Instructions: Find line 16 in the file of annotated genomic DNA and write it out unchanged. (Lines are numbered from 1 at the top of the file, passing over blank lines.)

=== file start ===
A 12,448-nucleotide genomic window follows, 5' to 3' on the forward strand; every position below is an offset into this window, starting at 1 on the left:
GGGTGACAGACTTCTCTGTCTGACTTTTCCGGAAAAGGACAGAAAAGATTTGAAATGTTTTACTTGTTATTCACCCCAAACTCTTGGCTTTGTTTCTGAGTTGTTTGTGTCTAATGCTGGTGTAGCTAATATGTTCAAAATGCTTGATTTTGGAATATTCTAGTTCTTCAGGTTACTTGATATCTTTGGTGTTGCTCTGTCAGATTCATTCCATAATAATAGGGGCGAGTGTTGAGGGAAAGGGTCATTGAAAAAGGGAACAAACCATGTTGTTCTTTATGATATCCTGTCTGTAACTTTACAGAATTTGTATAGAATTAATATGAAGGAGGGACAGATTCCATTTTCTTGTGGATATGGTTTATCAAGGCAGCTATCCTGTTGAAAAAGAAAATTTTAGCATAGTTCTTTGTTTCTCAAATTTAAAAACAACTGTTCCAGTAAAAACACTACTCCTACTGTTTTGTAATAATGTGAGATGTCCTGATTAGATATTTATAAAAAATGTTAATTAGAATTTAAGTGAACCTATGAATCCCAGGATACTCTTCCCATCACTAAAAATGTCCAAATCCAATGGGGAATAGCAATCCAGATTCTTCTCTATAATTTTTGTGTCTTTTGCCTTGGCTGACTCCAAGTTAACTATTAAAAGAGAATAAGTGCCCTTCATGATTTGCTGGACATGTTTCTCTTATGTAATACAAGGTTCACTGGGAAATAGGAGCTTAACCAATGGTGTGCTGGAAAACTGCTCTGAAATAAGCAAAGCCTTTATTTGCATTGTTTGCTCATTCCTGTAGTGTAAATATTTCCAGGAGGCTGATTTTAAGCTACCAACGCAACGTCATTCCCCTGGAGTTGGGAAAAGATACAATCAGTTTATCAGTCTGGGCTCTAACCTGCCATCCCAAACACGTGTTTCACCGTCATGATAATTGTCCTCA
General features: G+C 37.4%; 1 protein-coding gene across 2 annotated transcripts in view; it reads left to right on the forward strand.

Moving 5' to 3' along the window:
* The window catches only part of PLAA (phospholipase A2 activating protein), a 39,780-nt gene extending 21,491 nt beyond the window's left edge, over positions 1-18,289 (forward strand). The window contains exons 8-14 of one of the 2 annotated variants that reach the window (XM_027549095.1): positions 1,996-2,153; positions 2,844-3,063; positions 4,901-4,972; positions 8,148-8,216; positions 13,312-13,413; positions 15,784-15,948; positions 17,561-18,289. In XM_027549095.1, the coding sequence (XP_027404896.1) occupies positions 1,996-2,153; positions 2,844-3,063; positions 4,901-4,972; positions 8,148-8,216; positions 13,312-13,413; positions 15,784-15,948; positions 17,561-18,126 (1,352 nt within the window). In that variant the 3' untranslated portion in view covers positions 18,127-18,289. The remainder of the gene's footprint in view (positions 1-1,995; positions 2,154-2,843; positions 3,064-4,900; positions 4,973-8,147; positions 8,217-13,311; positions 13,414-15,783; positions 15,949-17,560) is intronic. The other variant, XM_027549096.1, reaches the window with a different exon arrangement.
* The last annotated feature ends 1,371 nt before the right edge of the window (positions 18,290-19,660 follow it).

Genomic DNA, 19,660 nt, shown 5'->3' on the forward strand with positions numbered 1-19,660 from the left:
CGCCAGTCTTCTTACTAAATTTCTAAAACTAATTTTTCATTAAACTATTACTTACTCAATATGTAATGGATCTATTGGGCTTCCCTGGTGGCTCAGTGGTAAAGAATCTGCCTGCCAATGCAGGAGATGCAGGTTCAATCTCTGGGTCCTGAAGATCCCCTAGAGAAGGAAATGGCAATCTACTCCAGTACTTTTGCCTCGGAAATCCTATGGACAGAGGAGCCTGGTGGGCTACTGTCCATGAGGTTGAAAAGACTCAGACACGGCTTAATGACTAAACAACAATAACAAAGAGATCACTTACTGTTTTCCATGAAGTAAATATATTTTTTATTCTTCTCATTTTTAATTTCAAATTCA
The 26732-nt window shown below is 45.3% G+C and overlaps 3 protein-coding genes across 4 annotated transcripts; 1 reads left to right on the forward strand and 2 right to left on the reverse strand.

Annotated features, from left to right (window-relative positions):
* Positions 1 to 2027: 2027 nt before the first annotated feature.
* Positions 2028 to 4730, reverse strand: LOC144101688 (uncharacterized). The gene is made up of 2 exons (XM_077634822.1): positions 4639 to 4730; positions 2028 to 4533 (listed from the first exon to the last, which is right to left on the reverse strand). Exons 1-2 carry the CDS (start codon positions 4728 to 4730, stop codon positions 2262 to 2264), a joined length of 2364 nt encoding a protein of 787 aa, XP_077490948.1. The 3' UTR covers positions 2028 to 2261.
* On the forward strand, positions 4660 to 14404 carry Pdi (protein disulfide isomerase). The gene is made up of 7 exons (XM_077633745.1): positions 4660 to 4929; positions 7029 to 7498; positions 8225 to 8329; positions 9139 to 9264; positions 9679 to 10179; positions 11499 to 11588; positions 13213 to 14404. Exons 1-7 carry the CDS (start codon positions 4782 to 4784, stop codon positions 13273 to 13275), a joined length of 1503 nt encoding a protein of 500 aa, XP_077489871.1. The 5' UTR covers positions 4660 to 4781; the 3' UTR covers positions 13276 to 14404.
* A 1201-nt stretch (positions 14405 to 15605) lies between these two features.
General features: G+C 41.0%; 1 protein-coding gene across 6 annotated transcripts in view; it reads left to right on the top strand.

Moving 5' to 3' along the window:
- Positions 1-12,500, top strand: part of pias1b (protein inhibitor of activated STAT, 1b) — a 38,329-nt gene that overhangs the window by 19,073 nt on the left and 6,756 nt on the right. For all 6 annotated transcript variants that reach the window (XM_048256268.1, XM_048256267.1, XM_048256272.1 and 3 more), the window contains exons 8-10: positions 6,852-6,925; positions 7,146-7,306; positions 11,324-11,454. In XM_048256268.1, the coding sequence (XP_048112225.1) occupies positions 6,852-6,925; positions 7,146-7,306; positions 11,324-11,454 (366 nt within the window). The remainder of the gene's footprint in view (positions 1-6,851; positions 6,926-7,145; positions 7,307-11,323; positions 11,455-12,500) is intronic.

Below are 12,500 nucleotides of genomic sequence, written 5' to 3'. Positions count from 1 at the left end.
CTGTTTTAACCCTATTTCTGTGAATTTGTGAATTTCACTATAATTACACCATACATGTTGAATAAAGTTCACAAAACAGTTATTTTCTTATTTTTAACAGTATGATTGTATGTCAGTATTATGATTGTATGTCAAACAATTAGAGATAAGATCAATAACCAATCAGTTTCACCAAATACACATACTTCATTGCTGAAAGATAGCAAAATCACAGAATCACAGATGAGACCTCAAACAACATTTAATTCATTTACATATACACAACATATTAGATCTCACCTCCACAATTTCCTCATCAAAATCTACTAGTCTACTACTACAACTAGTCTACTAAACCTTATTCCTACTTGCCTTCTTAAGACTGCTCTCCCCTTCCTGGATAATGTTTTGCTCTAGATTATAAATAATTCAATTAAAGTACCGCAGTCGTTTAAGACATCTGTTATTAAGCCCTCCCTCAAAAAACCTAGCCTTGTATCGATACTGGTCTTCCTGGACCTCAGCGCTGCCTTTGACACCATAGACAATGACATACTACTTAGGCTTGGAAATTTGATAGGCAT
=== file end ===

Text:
Moving 5' to 3' along the window: